Like price and valuation, sentiment vacillates from one extreme to another. This year we've experienced positive sentiment and now are in a period of negative sentiment, which seems to be growing.
Meanwhile, the PowerShares QQQ Trust, Series 1 (QQQ) sits 9% below its high, and the SPDR S&P 500 (SPY) is 6.5% below its highs. The sell off seems well contained within the main US indexes, however, a different story emerges when looking at European indexes, Asian indexes, and commodities. The risk off trade is also at highs with the iPath S&P 500 VIX Short Term Futures TM ETN (VXX), iShares Barclays 20+ Yr Treas.Bond (ETF), and the US dollar (UUP) at YTD highs.
Given these developments in the last month, I wanted to examine some sentiment indicators to see where we stand. Like any tool, sentiment is not the be all and end all, however, it can help manage risk. Sentiment can help prevent one from entering a crowded trade late and from entering a trade too early, compromising one's ability to take action at more attractive prices.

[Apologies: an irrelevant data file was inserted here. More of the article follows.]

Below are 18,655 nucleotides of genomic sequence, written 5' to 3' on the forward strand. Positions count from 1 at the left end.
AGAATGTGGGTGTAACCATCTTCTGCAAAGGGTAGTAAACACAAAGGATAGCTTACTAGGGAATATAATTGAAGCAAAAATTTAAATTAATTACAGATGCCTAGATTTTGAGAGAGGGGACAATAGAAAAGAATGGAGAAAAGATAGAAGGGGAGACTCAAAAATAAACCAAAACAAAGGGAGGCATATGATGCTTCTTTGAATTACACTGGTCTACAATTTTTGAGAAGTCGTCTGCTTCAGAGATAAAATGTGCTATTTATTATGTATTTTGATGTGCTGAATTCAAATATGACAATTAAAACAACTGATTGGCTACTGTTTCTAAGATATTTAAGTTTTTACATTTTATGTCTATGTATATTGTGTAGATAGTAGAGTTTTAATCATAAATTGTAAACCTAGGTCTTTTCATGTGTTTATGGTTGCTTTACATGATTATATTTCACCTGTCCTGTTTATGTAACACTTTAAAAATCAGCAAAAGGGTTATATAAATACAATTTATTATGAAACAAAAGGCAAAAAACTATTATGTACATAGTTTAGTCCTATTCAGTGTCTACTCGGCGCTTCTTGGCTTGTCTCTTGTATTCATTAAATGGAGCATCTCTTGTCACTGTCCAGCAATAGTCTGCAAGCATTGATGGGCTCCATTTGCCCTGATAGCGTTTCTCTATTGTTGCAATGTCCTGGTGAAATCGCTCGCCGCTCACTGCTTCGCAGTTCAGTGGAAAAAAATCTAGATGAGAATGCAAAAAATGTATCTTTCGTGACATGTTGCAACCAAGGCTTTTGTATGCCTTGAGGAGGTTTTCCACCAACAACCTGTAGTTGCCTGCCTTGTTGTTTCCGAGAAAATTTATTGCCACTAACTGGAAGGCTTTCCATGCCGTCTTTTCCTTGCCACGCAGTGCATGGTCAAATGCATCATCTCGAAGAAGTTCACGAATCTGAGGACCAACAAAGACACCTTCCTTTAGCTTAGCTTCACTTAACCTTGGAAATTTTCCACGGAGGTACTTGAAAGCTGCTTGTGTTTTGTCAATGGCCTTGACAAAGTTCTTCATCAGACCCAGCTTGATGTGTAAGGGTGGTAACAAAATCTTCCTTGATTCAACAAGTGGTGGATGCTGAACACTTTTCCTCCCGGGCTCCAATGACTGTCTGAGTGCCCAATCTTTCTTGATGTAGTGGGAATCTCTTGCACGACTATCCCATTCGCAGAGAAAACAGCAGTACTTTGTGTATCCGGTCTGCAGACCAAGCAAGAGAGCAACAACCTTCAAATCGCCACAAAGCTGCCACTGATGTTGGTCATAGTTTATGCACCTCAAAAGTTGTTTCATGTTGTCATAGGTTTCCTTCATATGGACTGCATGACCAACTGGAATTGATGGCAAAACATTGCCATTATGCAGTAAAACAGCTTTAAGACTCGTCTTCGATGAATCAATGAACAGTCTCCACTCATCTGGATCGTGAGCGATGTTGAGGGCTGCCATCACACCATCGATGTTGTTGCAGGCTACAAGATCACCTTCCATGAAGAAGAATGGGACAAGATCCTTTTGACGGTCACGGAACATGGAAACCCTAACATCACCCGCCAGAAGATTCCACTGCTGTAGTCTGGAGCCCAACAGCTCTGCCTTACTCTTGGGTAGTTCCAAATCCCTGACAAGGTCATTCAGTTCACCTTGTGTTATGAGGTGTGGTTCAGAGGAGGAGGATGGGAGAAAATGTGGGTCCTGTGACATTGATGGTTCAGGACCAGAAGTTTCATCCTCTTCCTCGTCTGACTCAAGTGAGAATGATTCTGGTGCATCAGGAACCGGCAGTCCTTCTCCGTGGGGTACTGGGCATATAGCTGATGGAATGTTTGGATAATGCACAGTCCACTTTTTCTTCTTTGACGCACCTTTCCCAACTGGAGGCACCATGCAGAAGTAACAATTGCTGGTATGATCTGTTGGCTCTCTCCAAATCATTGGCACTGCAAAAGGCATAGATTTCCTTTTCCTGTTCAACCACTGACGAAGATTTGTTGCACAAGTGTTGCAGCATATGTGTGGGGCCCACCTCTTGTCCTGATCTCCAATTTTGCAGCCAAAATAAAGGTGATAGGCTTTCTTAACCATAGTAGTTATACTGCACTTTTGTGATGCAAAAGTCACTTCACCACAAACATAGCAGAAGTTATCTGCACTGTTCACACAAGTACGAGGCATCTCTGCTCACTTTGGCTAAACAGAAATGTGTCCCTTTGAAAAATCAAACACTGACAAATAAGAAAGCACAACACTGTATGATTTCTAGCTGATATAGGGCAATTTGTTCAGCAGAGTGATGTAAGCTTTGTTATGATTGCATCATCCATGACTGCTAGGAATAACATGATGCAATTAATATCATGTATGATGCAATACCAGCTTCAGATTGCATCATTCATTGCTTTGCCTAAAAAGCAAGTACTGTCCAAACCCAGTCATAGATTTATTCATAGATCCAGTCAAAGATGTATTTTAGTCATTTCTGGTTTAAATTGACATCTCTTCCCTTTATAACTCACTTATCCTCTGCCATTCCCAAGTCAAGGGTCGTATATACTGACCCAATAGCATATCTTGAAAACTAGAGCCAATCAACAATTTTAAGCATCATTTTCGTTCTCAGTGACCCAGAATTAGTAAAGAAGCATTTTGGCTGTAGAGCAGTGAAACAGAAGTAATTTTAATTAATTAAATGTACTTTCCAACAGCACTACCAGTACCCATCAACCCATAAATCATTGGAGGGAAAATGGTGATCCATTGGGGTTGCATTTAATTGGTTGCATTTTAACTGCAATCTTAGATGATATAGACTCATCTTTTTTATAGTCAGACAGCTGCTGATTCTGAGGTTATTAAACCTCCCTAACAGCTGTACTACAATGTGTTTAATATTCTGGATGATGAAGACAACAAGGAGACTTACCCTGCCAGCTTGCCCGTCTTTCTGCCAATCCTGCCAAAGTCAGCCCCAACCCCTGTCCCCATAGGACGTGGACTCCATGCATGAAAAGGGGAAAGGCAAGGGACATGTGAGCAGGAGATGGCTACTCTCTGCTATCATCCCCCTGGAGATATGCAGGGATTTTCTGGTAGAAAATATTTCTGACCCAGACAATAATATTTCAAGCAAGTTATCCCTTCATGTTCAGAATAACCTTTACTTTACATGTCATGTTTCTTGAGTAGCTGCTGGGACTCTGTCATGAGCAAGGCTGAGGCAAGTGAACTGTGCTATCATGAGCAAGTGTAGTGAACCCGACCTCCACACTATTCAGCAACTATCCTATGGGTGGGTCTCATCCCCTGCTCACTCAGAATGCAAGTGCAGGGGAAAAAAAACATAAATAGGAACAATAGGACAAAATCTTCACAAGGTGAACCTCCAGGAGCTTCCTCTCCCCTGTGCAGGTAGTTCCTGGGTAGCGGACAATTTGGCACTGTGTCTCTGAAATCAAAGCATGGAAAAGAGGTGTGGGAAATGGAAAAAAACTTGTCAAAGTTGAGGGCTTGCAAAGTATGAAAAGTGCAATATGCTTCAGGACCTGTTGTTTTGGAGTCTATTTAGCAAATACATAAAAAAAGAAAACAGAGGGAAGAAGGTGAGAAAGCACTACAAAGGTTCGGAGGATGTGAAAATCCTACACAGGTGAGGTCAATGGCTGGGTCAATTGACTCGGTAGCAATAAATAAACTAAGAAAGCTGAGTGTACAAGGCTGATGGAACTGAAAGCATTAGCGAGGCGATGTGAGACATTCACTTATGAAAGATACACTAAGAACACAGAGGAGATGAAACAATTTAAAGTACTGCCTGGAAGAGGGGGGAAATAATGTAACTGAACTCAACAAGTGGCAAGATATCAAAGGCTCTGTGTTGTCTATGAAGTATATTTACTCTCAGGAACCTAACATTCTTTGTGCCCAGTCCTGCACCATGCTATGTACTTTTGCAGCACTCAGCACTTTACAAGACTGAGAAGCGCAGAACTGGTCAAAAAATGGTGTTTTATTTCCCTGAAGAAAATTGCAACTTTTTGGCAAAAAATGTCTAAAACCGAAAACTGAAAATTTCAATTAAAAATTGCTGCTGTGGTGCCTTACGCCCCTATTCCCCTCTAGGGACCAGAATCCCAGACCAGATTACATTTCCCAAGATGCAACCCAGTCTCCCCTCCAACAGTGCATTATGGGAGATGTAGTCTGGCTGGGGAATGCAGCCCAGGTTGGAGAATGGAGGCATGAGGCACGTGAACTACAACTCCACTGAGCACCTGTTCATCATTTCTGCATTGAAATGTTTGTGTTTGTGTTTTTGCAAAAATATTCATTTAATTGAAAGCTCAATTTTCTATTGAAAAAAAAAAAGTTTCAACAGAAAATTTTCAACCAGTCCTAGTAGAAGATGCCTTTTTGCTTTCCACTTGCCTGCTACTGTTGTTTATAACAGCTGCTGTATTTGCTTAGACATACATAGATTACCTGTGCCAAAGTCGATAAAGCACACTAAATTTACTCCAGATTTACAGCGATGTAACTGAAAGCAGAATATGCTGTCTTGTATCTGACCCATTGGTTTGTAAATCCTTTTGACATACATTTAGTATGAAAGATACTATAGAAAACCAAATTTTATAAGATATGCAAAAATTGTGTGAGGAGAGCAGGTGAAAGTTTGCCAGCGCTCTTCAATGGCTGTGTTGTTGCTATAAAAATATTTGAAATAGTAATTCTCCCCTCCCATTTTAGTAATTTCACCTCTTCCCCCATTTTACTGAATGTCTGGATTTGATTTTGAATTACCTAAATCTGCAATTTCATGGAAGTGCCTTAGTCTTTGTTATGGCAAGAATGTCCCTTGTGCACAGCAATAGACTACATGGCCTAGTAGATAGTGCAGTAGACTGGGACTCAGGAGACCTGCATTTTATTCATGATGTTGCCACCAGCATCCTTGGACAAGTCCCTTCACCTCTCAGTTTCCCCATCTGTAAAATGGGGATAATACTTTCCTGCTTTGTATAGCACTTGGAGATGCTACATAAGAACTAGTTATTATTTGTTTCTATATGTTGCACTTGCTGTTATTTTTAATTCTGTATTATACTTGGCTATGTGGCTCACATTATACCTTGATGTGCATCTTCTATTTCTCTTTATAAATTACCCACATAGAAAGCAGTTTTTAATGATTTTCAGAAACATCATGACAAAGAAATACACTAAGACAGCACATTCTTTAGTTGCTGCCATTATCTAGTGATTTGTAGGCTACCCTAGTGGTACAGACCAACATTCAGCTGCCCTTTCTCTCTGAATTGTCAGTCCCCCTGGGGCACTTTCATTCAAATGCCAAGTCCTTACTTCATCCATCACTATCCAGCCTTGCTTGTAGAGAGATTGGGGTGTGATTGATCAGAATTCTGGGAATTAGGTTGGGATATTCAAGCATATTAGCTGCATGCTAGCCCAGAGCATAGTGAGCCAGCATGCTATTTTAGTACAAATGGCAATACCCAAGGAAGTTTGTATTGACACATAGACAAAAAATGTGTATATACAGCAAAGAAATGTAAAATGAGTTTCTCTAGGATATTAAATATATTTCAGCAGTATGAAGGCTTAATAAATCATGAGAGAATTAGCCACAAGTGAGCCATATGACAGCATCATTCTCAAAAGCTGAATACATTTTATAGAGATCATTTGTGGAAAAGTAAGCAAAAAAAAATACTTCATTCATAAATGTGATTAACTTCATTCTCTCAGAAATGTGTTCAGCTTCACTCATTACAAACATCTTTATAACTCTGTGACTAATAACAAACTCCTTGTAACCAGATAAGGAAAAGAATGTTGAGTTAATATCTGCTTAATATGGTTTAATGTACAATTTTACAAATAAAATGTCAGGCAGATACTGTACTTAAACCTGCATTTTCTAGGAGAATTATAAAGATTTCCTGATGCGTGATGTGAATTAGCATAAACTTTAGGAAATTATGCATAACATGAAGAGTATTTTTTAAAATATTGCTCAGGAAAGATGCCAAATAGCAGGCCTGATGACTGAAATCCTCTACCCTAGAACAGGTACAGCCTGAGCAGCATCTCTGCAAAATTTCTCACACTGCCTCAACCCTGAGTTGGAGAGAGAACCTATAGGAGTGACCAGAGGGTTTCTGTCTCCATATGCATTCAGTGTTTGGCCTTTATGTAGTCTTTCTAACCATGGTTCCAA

This measure is computed by Market Harmonics, based on fund flows.
The put/call ratio is signaling bearish sentiment as well and has hit levels that correspond to turning points.
The VIX has also climbed with the markets falling, reflecting greater fear. The orderliness of the sell off is reflected in the VIX's gradual ascent.
This measure is also reflecting the market's internal weakness and has fallen to levels that correspond to previous buying opportunities. However, it seems more prudent to wait for a higher low.
Sentiment indicators are as useful as contrarian indicators. Once everyone is on the same side of the trade, nasty reversals tend to occur. However, the trend must be respected and many losses are taken by fighting the trend.
My takeaway is that sentiment has reached bearish levels where reversals tend to happen, however, it is not at extremes. I would advise caution as there is a great deal of headline risk. In contrast, bull markets shrug off bad headlines as they climb the wall of worry.
I remain comfortable with my prognosis of a range bound market, the odds don't favor those panicking or shorting amidst elevated levels of fear. I continue to focus on 1340 in the S&P 500 as a key level that would open up opportunities on a visit to the upper part of the range.
Disclosure: I have no positions in any stocks mentioned, and no plans to initiate any positions within the next 72 hours.